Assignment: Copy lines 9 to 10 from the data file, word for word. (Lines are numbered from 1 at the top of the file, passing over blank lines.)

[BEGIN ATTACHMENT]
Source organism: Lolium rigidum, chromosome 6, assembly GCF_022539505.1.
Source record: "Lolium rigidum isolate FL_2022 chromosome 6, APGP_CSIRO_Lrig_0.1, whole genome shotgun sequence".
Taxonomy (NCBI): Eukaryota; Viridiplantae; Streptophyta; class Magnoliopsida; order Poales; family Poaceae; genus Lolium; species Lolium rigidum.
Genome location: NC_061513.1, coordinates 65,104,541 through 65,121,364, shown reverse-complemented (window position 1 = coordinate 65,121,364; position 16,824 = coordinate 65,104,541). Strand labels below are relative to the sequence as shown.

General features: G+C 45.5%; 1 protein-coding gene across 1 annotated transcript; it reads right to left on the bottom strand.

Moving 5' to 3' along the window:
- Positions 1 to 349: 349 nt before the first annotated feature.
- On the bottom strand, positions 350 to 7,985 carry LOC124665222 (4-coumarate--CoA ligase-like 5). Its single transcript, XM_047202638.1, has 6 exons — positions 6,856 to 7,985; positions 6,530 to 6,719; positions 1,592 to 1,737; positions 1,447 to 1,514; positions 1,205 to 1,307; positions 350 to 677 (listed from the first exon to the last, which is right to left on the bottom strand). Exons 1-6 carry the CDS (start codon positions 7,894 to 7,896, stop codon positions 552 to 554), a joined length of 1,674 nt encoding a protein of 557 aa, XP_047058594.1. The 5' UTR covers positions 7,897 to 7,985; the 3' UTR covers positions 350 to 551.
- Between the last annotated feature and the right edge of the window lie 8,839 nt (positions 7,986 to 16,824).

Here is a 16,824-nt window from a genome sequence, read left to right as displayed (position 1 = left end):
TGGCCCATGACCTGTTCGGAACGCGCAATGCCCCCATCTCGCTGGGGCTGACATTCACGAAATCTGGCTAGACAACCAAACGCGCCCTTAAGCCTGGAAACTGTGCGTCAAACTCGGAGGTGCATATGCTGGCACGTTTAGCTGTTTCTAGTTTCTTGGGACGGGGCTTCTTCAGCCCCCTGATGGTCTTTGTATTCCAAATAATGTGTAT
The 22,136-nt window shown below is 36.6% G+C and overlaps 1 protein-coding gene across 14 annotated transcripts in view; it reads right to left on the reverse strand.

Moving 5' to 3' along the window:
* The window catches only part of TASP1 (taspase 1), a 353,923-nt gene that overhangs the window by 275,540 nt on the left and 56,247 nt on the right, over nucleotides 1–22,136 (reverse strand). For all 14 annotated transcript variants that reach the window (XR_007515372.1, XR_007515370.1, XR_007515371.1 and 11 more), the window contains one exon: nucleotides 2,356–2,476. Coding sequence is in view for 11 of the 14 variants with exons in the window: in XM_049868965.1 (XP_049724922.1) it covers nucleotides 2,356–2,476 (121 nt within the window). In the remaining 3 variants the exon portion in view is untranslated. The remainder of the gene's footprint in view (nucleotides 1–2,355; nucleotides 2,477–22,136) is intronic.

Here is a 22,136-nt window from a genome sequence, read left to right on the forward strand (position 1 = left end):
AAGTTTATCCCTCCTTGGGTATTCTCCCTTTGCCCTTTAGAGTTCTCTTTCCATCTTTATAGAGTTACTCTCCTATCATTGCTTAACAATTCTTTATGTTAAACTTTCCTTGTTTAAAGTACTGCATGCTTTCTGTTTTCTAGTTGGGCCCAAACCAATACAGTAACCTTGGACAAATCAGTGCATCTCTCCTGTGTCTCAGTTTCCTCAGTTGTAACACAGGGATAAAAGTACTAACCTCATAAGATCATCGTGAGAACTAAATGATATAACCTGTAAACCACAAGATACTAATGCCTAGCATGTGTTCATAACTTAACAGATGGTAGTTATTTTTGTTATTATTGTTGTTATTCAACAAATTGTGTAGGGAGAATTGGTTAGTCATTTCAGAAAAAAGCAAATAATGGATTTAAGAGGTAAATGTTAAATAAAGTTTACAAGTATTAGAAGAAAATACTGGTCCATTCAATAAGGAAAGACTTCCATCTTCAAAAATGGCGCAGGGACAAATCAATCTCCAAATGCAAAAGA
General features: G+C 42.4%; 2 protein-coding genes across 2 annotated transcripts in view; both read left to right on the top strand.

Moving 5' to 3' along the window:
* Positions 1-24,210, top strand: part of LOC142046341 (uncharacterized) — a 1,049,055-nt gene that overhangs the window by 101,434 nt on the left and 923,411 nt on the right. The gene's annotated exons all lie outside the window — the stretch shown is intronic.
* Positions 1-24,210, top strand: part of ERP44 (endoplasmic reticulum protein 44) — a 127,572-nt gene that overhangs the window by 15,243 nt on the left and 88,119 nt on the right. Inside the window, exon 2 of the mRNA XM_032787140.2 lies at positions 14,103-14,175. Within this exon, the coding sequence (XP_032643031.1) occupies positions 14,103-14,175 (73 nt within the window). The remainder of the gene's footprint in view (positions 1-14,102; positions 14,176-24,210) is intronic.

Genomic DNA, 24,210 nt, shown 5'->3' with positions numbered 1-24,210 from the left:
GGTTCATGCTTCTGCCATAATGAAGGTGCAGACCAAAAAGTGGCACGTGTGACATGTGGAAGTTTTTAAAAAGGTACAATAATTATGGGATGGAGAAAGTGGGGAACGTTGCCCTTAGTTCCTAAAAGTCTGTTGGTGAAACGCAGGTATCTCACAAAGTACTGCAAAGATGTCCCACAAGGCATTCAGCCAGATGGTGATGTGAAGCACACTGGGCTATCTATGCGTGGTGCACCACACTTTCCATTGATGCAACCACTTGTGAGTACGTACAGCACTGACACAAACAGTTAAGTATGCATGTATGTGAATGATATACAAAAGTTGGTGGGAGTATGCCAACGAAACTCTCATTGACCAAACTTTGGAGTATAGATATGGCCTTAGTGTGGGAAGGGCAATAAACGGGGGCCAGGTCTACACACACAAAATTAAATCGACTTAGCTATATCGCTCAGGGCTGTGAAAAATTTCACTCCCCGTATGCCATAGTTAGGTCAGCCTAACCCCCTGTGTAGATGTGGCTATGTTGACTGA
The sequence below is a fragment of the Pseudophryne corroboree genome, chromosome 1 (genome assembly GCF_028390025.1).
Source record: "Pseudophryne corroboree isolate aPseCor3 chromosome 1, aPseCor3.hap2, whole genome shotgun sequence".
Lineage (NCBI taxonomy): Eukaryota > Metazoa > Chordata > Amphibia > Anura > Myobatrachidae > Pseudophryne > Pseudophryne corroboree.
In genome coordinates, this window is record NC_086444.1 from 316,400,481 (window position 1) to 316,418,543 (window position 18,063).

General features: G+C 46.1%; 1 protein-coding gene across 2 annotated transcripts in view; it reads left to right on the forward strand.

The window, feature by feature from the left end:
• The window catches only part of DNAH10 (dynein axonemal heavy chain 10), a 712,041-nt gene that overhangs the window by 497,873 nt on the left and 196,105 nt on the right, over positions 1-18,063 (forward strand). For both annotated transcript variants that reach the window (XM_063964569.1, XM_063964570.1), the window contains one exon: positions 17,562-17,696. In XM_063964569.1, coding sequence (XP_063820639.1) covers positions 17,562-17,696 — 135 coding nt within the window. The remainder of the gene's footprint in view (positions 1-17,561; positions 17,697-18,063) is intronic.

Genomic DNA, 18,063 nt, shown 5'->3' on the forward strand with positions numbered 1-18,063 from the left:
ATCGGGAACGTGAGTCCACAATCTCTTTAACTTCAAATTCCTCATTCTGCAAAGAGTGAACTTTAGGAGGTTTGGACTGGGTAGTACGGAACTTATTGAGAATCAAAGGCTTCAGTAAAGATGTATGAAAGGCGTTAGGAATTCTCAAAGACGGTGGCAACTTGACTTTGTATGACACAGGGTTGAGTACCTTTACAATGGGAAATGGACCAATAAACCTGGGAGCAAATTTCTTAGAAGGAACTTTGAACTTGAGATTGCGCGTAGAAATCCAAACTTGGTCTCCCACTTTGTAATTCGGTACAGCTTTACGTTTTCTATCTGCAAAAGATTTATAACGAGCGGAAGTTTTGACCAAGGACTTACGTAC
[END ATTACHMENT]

- Between the last annotated feature and the right edge of the window lie 8,839 nt (positions 7,986 to 16,824).

Here is a 16,824-nt window from a genome sequence, read left to right as displayed (position 1 = left end):